A new analysis by RAND Europe calculated the cost of insufficient sleep in the U.S., Canada, U.K., Germany and Japan.
The report, Why sleep matters: the economic costs of insufficient sleep, estimates that the U.S. loses an equivalent of about 1.23 million working days on an annual basis due to insufficient sleep. Economic predictions indicate that in absolute terms, widespread insufficient sleep causes the U.S. to sustain an annual economic loss of up to $411 billion. This loss is projected to increase to up to $433 billion in 2020 and up to $456 billion in 2030.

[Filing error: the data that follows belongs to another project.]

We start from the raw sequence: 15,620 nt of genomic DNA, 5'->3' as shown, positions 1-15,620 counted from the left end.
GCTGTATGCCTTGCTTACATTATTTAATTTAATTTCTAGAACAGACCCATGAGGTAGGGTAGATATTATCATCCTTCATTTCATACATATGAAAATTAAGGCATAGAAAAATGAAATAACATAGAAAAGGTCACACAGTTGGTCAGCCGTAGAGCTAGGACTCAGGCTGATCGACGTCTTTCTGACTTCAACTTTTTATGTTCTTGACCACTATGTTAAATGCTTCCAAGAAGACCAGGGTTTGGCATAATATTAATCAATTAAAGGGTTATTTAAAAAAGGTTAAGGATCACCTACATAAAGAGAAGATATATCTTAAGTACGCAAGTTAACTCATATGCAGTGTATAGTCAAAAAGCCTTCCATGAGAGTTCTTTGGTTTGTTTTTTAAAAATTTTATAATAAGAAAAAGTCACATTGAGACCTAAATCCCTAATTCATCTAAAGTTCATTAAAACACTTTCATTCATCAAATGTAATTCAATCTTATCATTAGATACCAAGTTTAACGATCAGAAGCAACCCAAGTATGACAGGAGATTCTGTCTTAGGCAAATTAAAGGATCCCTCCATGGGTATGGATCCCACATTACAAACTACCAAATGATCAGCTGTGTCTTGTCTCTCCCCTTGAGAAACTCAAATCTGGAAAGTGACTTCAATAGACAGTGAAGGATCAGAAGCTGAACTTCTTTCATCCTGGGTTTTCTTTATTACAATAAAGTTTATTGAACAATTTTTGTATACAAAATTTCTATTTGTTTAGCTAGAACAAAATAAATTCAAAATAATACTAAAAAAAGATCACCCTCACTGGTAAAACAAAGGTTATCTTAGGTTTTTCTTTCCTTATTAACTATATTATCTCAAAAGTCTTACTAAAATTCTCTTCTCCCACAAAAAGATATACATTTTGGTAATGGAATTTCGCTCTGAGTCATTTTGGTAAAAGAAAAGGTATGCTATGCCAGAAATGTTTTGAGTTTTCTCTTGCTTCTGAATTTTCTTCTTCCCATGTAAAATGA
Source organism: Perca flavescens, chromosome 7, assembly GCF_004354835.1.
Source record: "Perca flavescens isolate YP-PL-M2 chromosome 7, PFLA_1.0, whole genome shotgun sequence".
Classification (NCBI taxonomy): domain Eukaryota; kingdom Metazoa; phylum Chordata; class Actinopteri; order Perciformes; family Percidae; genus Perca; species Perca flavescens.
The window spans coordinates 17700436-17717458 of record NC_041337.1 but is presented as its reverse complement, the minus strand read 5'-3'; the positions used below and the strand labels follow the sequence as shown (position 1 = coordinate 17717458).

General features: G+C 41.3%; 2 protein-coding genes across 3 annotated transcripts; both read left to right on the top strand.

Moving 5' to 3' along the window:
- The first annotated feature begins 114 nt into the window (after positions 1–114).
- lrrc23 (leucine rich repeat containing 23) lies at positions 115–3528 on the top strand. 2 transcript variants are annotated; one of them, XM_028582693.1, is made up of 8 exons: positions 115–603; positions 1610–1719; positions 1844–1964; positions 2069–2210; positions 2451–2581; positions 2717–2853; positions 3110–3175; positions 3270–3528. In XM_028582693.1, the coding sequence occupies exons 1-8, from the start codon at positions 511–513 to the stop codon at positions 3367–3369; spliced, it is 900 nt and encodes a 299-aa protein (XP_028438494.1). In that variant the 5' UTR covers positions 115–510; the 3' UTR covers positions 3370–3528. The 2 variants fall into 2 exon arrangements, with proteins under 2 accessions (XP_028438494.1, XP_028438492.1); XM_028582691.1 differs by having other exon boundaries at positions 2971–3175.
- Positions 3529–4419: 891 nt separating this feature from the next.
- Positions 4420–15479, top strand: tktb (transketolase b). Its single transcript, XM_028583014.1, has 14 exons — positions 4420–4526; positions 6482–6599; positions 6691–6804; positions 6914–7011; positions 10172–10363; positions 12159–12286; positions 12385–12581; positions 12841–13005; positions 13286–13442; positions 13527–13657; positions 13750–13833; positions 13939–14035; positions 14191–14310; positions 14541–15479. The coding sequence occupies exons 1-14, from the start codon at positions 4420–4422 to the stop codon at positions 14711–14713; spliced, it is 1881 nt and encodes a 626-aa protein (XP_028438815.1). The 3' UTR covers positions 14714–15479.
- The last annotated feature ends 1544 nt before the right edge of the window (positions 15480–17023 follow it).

The report recommends that the promotion of healthy sleep should be prioritized by individuals, employers, and public authorities. Two of the report’s co-authors, including AASM member Wendy Troxel, PhD, also posted a companion article on the Washington Post website, emphasizing that, “if Americans who sleep less than six hours a night increase their nightly sleep to between six and seven hours a night, this could add $226.4 billion to the U.S. economy.”